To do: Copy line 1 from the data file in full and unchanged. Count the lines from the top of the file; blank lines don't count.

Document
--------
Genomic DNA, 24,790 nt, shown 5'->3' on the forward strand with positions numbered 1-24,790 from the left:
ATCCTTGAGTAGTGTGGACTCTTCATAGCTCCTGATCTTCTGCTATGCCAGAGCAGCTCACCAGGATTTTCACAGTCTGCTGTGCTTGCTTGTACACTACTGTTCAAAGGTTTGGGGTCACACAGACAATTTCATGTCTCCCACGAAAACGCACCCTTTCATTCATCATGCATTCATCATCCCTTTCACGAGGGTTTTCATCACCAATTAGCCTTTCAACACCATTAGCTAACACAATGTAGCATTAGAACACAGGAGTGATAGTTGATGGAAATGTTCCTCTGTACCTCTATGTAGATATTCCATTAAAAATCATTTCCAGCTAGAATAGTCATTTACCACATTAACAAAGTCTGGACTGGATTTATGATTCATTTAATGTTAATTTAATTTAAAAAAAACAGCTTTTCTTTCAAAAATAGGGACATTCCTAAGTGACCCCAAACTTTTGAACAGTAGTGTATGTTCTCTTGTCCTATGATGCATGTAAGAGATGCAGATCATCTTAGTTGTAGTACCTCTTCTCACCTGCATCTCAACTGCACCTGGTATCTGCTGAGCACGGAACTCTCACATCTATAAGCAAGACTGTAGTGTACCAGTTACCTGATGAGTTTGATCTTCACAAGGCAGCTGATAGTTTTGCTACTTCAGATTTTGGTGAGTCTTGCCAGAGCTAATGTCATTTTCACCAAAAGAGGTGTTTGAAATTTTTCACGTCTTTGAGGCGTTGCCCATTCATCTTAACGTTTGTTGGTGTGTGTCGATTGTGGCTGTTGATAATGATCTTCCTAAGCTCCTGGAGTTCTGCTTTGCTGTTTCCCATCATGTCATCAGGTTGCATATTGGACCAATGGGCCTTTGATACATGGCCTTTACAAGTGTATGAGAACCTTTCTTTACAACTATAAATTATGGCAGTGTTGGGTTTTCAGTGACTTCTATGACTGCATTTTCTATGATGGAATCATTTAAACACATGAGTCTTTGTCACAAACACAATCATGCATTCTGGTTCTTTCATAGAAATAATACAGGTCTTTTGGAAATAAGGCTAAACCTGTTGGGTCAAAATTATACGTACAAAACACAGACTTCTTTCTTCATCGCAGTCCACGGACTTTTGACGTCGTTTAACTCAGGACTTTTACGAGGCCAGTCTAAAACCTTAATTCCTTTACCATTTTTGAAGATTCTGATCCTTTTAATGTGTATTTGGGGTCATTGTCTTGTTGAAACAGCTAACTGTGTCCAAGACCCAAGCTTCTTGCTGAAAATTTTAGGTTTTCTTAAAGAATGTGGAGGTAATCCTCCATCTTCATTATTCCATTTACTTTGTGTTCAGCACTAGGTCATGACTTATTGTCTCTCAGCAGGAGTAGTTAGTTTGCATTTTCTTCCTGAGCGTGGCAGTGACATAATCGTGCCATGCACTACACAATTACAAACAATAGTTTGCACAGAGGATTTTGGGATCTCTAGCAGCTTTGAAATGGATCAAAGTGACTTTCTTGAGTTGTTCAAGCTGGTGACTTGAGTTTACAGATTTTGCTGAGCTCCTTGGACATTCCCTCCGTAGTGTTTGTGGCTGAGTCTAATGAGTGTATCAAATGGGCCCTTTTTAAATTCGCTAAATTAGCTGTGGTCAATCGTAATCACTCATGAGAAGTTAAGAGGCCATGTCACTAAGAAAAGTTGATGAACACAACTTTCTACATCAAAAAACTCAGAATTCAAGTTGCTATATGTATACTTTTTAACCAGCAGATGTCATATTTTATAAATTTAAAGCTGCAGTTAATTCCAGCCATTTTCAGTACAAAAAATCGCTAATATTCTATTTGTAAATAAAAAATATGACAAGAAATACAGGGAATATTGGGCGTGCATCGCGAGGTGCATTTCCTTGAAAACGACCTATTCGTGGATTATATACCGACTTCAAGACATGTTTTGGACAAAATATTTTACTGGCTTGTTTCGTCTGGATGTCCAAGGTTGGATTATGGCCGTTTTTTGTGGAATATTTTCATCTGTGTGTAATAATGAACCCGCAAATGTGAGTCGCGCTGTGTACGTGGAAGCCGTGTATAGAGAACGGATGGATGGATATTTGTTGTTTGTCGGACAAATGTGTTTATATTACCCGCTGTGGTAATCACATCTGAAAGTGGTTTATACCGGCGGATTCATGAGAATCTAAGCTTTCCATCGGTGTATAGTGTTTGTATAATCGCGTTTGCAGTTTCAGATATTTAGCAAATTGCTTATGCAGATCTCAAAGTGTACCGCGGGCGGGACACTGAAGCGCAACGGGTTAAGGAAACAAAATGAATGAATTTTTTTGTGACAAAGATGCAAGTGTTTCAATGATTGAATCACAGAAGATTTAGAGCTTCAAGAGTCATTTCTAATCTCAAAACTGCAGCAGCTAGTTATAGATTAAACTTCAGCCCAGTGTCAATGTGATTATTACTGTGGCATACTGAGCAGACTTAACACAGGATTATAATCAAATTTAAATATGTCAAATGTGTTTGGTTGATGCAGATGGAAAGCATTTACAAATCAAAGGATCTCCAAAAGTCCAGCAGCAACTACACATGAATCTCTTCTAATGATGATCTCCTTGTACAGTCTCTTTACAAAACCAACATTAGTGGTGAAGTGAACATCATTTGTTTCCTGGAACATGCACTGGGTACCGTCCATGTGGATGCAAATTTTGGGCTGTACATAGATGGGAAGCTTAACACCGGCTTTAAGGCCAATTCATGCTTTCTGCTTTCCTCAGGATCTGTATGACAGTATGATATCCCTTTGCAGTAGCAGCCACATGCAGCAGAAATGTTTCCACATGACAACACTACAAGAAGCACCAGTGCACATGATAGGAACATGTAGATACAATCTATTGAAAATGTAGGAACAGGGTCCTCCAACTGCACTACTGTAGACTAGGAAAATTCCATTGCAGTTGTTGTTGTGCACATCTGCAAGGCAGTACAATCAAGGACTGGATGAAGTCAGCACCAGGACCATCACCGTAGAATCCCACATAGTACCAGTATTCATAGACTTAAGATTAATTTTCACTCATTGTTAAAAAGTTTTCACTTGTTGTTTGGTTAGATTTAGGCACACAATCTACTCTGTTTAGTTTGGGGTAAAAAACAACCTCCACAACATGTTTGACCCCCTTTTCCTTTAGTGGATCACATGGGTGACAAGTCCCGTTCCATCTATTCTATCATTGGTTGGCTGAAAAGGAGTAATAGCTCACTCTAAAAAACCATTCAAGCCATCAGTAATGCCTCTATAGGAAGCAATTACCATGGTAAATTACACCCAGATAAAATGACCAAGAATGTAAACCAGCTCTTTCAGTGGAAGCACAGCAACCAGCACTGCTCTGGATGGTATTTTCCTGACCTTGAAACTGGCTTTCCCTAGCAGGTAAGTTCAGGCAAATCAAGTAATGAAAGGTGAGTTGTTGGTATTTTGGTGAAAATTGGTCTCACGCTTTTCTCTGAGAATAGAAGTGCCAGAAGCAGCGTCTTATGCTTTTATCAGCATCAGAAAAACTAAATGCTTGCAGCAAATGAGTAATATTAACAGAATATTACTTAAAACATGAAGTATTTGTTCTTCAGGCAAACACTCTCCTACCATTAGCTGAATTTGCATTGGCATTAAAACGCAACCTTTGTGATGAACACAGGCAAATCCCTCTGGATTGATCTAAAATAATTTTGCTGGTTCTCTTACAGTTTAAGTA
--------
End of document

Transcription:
Genomic DNA, 24,790 nt, shown 5'->3' on the forward strand with positions numbered 1-24,790 from the left: